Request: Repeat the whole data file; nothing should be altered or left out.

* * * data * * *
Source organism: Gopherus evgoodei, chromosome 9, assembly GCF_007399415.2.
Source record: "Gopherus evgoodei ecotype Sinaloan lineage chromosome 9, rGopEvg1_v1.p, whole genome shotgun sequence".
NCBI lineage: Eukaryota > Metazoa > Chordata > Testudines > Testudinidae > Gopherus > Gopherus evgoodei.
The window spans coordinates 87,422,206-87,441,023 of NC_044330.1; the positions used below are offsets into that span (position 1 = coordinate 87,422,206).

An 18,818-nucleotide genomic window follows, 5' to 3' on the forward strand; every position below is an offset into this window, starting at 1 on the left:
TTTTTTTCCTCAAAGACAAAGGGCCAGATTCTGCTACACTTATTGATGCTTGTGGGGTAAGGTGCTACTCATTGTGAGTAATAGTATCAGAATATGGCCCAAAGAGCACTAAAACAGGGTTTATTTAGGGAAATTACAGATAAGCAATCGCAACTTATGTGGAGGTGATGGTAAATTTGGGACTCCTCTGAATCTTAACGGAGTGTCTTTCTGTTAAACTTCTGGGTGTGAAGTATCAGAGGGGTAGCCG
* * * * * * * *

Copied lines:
Source organism: Gopherus evgoodei, chromosome 9, assembly GCF_007399415.2.
Source record: "Gopherus evgoodei ecotype Sinaloan lineage chromosome 9, rGopEvg1_v1.p, whole genome shotgun sequence".
NCBI lineage: Eukaryota > Metazoa > Chordata > Testudines > Testudinidae > Gopherus > Gopherus evgoodei.
The window spans coordinates 87,422,206-87,441,023 of NC_044330.1; the positions used below are offsets into that span (position 1 = coordinate 87,422,206).

An 18,818-nucleotide genomic window follows, 5' to 3' on the forward strand; every position below is an offset into this window, starting at 1 on the left:
TTTTTTTCCTCAAAGACAAAGGGCCAGATTCTGCTACACTTATTGATGCTTGTGGGGTAAGGTGCTACTCATTGTGAGTAATAGTATCAGAATATGGCCCAAAGAGCACTAAAACAGGGTTTATTTAGGGAAATTACAGATAAGCAATCGCAACTTATGTGGAGGTGATGGTAAATTTGGGACTCCTCTGAATCTTAACGGAGTGTCTTTCTGTTAAACTTCTGGGTGTGAAGTATCAGAGGGGTAGCCG